Among all the chaotic exchanges of accusations taking place in Lusaka this week, one outstanding issue has been whether or not the Minister of Justice and Secretary General of the Patriotic Front Party Wynter Kabimba lied before parliament when reading out his motion to strip immunity of former President Rupiah Banda.
According to numerous media sources, in the late afternoon of March 15, Kabimba declared before the National Assembly, “The investigations have been concluded and the team is ready to prosecute Banda.”
However, obviously what has happened this week was not any sort of hearing or arraignment on charges, but rather a series of interview sessions with the former president under the Joint Investigative Wings. The questioning, which according to some sources was not revealing any actionable evidence, was cut short on Tuesday, and it appears that Banda will again be summoned on a Friday – which has many people worried that they will attempt to effectuate an arrest like they did with Nevers Mumba, leaving the former president to sit in jail all weekend until offices open on Monday morning.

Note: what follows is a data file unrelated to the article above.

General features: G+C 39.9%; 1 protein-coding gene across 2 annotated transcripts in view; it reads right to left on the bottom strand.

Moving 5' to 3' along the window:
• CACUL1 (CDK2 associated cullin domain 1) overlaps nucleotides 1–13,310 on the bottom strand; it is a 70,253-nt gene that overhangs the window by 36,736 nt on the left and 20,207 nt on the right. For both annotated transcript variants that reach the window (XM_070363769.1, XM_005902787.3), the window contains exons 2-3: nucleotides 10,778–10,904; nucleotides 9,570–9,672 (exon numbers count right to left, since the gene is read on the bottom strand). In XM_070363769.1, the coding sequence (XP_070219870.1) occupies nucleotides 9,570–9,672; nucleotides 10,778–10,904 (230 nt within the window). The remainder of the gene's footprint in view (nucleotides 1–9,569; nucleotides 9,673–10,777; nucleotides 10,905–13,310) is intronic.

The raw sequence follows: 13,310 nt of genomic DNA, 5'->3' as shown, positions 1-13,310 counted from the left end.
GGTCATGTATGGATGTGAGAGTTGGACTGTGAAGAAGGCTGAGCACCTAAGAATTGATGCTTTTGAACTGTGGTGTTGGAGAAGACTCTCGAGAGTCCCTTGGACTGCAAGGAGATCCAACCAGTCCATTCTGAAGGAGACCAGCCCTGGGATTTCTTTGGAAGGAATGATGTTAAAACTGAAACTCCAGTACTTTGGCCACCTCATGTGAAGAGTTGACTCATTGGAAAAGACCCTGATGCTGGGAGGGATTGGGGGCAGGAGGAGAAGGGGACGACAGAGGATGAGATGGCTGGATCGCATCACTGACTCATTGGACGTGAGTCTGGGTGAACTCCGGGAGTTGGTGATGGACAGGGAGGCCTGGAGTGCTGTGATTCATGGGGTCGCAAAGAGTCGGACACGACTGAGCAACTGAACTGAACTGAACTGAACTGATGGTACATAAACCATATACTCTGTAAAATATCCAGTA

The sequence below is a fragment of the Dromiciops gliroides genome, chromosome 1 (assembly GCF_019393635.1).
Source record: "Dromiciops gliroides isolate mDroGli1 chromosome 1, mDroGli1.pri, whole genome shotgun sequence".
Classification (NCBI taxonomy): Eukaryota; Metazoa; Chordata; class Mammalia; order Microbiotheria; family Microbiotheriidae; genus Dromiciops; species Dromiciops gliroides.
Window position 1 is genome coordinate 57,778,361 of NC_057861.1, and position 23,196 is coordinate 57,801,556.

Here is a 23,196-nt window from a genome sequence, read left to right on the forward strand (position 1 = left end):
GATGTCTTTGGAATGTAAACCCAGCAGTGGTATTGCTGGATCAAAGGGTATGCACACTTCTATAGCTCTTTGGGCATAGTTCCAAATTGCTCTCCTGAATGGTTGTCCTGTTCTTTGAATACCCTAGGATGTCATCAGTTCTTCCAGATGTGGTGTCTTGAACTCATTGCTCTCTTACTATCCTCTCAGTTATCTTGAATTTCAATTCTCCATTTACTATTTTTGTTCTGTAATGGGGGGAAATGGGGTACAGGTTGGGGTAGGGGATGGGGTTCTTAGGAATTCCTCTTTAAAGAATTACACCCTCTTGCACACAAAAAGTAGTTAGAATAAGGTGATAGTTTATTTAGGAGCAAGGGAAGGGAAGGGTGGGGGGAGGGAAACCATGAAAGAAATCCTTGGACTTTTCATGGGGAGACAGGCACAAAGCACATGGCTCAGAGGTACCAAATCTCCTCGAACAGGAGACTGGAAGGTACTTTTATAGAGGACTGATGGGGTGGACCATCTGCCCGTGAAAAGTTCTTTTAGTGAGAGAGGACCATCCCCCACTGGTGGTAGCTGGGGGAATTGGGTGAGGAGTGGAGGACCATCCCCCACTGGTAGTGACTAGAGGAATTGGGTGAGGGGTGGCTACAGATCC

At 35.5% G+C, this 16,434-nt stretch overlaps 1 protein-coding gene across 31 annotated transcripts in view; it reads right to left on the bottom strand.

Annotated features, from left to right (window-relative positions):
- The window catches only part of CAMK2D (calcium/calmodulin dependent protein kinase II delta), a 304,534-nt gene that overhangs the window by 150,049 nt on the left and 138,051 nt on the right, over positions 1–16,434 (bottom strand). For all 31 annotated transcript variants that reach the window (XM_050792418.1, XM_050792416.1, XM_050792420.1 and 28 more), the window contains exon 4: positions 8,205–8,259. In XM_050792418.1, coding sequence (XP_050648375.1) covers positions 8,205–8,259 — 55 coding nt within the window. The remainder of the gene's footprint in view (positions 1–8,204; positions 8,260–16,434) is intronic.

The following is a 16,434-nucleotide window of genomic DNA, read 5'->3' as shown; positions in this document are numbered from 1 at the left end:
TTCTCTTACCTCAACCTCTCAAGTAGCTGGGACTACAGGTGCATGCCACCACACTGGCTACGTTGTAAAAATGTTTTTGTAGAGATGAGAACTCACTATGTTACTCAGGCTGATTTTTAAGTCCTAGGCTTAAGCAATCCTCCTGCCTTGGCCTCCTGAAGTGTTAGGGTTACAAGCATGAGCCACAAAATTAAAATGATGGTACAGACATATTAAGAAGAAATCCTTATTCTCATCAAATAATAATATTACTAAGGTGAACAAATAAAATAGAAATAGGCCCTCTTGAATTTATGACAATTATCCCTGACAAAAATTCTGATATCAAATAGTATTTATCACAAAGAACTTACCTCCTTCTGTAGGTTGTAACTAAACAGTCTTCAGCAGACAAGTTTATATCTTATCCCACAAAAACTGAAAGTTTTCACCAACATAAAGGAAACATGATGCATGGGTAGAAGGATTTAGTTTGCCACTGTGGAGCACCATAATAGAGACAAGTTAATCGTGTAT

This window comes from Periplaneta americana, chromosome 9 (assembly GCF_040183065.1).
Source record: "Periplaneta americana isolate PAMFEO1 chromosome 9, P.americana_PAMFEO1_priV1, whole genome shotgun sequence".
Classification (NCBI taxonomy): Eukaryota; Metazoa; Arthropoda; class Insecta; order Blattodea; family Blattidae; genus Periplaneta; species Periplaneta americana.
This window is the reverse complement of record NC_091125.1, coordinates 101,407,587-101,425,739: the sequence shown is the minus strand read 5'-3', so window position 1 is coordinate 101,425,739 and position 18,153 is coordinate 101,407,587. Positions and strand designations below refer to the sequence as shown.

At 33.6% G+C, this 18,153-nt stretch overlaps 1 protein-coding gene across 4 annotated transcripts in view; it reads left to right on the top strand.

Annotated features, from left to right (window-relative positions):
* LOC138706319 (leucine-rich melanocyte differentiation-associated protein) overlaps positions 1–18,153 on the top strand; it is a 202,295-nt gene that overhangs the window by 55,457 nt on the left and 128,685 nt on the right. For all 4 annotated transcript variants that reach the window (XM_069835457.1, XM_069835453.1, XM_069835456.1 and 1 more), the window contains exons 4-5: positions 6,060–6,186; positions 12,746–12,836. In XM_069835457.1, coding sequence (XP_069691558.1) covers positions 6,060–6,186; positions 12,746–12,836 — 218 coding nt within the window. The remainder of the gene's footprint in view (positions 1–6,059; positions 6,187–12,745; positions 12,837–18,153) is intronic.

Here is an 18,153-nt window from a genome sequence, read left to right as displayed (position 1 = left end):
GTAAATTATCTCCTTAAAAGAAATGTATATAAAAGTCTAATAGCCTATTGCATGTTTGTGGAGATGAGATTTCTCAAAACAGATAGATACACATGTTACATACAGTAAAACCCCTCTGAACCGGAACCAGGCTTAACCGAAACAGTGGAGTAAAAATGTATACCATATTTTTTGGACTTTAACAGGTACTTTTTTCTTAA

Banda’s lawyer Sakwiba Sikota highlighted the contradiction between what the Justice Minister claimed before parliament and the actions taking place this week.
“What is surprising is that these investigations are dragging when the Minister of Justice said the investigations were concluded,” Sikota said. “That is why we said this will be a very long affair because they have nothing against the former president. This is when they are trying to fish something. It will end up being a failed case for the State.”
The fact that Kabimba perjured himself before the National Assembly is only the beginning of the problems facing the PF’s attack against Banda. If they were lying about the status of the investigation and prosecution, then, we must ask, what else were they lying about?
The PF appears to have made three major strategic errors in their rush to remove immunity: